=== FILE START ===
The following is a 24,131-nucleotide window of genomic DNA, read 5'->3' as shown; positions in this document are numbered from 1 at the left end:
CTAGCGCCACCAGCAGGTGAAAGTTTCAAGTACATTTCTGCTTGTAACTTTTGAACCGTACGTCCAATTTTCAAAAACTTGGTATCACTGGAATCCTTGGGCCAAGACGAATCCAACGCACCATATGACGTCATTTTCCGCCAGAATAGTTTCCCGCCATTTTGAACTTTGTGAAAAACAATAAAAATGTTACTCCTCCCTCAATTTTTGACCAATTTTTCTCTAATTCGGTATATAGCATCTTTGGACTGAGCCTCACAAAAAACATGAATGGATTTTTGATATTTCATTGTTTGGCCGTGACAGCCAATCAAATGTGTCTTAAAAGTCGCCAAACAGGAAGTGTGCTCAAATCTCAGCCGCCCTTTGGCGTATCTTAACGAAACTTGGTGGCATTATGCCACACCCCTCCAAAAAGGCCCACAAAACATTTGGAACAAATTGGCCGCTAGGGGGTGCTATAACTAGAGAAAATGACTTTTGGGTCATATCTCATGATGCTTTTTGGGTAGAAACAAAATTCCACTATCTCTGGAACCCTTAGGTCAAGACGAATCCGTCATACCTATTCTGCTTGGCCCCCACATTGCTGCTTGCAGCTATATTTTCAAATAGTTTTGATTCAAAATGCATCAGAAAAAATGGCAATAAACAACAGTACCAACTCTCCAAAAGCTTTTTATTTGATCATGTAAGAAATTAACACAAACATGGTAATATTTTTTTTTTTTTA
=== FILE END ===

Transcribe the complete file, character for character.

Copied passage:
The following is a 24,131-nucleotide window of genomic DNA, read 5'->3' as shown; positions in this document are numbered from 1 at the left end:
CTAGCGCCACCAGCAGGTGAAAGTTTCAAGTACATTTCTGCTTGTAACTTTTGAACCGTACGTCCAATTTTCAAAAACTTGGTATCACTGGAATCCTTGGGCCAAGACGAATCCAACGCACCATATGACGTCATTTTCCGCCAGAATAGTTTCCCGCCATTTTGAACTTTGTGAAAAACAATAAAAATGTTACTCCTCCCTCAATTTTTGACCAATTTTTCTCTAATTCGGTATATAGCATCTTTGGACTGAGCCTCACAAAAAACATGAATGGATTTTTGATATTTCATTGTTTGGCCGTGACAGCCAATCAAATGTGTCTTAAAAGTCGCCAAACAGGAAGTGTGCTCAAATCTCAGCCGCCCTTTGGCGTATCTTAACGAAACTTGGTGGCATTATGCCACACCCCTCCAAAAAGGCCCACAAAACATTTGGAACAAATTGGCCGCTAGGGGGTGCTATAACTAGAGAAAATGACTTTTGGGTCATATCTCATGATGCTTTTTGGGTAGAAACAAAATTCCACTATCTCTGGAACCCTTAGGTCAAGACGAATCCGTCATACCTATTCTGCTTGGCCCCCACATTGCTGCTTGCAGCTATATTTTCAAATAGTTTTGATTCAAAATGCATCAGAAAAAATGGCAATAAACAACAGTACCAACTCTCCAAAAGCTTTTTATTTGATCATGTAAGAAATTAACACAAACATGGTAATATTTTTTTTTTTTTA